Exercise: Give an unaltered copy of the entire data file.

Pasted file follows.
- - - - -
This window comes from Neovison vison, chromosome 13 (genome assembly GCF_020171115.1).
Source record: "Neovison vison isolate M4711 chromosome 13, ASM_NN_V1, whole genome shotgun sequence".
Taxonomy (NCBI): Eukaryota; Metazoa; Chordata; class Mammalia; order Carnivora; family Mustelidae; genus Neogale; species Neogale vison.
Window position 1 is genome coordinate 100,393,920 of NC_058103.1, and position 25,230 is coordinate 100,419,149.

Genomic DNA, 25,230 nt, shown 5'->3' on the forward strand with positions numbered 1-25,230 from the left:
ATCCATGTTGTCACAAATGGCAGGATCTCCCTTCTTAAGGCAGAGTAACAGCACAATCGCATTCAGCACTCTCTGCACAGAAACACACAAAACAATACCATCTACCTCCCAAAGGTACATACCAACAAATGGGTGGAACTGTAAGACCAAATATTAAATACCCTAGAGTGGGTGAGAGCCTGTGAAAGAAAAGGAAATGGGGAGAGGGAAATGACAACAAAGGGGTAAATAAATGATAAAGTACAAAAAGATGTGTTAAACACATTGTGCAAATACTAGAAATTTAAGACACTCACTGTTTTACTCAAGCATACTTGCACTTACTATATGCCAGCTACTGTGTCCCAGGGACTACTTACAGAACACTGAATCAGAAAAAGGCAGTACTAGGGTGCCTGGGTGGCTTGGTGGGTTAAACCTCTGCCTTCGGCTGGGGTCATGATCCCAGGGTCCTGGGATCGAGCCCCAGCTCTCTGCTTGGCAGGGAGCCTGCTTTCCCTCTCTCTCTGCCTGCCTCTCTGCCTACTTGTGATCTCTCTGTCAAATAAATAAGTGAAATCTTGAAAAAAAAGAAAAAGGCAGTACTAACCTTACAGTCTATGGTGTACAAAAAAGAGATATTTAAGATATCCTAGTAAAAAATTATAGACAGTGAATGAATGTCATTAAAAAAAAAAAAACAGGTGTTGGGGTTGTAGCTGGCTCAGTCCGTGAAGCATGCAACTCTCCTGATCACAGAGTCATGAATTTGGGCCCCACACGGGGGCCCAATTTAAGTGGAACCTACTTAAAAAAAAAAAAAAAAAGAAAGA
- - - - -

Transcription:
This window comes from Neovison vison, chromosome 13 (genome assembly GCF_020171115.1).
Source record: "Neovison vison isolate M4711 chromosome 13, ASM_NN_V1, whole genome shotgun sequence".
Taxonomy (NCBI): Eukaryota; Metazoa; Chordata; class Mammalia; order Carnivora; family Mustelidae; genus Neogale; species Neogale vison.
Window position 1 is genome coordinate 100,393,920 of NC_058103.1, and position 25,230 is coordinate 100,419,149.

Genomic DNA, 25,230 nt, shown 5'->3' on the forward strand with positions numbered 1-25,230 from the left:
ATCCATGTTGTCACAAATGGCAGGATCTCCCTTCTTAAGGCAGAGTAACAGCACAATCGCATTCAGCACTCTCTGCACAGAAACACACAAAACAATACCATCTACCTCCCAAAGGTACATACCAACAAATGGGTGGAACTGTAAGACCAAATATTAAATACCCTAGAGTGGGTGAGAGCCTGTGAAAGAAAAGGAAATGGGGAGAGGGAAATGACAACAAAGGGGTAAATAAATGATAAAGTACAAAAAGATGTGTTAAACACATTGTGCAAATACTAGAAATTTAAGACACTCACTGTTTTACTCAAGCATACTTGCACTTACTATATGCCAGCTACTGTGTCCCAGGGACTACTTACAGAACACTGAATCAGAAAAAGGCAGTACTAGGGTGCCTGGGTGGCTTGGTGGGTTAAACCTCTGCCTTCGGCTGGGGTCATGATCCCAGGGTCCTGGGATCGAGCCCCAGCTCTCTGCTTGGCAGGGAGCCTGCTTTCCCTCTCTCTCTGCCTGCCTCTCTGCCTACTTGTGATCTCTCTGTCAAATAAATAAGTGAAATCTTGAAAAAAAAGAAAAAGGCAGTACTAACCTTACAGTCTATGGTGTACAAAAAAGAGATATTTAAGATATCCTAGTAAAAAATTATAGACAGTGAATGAATGTCATTAAAAAAAAAAAAACAGGTGTTGGGGTTGTAGCTGGCTCAGTCCGTGAAGCATGCAACTCTCCTGATCACAGAGTCATGAATTTGGGCCCCACACGGGGGCCCAATTTAAGTGGAACCTACTTAAAAAAAAAAAAAAAAAGAAAGA